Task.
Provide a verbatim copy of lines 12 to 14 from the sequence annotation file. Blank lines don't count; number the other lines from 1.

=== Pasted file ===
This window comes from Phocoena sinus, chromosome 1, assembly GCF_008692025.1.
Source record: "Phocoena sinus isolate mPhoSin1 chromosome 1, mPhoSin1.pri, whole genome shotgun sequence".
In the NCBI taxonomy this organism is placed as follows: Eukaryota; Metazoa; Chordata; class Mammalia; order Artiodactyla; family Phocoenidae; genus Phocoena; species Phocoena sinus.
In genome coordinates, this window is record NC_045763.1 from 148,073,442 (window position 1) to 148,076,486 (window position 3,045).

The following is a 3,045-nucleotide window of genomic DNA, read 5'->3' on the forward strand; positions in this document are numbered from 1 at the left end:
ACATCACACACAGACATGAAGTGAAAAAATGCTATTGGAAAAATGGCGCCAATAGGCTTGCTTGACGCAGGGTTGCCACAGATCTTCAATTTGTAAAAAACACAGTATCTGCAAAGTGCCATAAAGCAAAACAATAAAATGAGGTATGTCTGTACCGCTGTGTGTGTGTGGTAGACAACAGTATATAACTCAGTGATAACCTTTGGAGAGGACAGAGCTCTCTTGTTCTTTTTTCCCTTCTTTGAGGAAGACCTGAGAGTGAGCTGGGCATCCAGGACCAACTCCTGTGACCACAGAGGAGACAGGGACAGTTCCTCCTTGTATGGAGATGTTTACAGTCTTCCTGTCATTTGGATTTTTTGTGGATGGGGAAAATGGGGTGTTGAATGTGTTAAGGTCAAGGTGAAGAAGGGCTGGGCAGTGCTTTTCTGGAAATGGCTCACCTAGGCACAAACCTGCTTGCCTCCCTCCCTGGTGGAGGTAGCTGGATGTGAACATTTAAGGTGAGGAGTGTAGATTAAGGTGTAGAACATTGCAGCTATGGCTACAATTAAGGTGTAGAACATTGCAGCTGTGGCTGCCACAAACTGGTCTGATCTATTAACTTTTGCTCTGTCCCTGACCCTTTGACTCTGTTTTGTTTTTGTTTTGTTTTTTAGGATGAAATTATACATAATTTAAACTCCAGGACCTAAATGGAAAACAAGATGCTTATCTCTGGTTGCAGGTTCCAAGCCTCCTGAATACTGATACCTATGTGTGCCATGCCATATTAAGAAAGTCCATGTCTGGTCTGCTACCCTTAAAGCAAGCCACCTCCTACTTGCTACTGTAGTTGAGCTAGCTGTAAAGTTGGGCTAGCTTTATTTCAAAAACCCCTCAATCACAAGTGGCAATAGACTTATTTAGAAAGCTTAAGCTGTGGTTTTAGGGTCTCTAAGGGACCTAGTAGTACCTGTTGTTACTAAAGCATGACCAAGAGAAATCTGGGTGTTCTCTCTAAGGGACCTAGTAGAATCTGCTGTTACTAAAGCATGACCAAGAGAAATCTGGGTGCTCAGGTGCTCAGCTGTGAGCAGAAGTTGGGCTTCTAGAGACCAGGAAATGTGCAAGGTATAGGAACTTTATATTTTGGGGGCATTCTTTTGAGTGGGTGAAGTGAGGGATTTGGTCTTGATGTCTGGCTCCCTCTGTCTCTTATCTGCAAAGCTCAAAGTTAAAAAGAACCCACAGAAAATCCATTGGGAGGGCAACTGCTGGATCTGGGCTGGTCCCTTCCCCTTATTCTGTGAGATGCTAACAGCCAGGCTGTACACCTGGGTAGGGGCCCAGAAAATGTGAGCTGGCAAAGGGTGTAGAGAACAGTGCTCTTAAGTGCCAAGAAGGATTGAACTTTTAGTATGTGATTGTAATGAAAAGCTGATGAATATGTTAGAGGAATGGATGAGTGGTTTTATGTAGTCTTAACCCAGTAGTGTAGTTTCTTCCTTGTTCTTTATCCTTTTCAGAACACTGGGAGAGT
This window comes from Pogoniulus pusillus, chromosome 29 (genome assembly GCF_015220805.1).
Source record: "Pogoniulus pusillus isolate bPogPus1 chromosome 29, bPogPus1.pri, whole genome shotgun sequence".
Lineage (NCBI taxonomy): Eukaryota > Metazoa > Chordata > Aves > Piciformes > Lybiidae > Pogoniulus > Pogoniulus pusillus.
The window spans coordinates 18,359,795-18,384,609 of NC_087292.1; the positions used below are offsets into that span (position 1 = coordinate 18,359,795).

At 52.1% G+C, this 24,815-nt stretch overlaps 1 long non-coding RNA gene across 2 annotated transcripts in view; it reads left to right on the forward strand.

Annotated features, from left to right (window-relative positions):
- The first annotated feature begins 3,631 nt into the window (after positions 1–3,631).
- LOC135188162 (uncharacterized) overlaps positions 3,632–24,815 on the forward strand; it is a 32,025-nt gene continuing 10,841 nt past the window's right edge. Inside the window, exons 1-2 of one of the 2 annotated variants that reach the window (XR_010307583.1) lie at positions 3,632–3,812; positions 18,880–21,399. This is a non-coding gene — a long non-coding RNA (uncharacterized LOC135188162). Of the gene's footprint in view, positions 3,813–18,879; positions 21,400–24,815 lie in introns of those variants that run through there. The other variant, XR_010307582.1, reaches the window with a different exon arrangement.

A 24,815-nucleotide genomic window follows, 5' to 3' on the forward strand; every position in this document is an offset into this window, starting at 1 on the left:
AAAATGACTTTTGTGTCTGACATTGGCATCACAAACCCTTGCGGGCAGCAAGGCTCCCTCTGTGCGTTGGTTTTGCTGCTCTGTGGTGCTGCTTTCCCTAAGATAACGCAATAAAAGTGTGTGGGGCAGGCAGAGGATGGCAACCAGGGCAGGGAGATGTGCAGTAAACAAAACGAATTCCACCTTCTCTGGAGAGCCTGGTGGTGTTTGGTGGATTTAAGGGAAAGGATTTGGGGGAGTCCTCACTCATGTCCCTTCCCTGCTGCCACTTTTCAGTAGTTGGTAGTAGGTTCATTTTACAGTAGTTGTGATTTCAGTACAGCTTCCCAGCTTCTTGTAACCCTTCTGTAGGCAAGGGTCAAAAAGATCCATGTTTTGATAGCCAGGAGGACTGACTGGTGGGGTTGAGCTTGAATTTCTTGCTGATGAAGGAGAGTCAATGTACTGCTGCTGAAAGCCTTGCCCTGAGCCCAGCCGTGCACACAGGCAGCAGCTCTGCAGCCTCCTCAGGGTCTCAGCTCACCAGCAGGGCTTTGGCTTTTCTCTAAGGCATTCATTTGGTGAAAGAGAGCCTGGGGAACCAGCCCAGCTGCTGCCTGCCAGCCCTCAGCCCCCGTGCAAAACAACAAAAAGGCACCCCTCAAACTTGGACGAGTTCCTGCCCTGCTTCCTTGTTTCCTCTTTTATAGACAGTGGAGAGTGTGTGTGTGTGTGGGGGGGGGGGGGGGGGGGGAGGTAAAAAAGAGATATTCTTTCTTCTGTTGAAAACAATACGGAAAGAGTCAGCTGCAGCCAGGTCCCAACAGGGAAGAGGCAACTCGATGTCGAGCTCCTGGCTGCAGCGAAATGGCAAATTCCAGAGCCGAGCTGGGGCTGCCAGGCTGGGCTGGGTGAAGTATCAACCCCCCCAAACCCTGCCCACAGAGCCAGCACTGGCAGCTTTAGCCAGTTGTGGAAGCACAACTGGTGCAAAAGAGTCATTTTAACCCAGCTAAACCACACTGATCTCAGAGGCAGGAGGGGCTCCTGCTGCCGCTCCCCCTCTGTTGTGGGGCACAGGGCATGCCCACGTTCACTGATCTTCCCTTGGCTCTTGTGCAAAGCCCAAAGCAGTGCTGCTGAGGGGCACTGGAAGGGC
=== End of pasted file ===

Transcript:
Annotated features, from left to right (window-relative positions):
- The first annotated feature begins 3,631 nt into the window (after positions 1–3,631).
- LOC135188162 (uncharacterized) overlaps positions 3,632–24,815 on the forward strand; it is a 32,025-nt gene continuing 10,841 nt past the window's right edge. Inside the window, exons 1-2 of one of the 2 annotated variants that reach the window (XR_010307583.1) lie at positions 3,632–3,812; positions 18,880–21,399. This is a non-coding gene — a long non-coding RNA (uncharacterized LOC135188162). Of the gene's footprint in view, positions 3,813–18,879; positions 21,400–24,815 lie in introns of those variants that run through there. The other variant, XR_010307582.1, reaches the window with a different exon arrangement.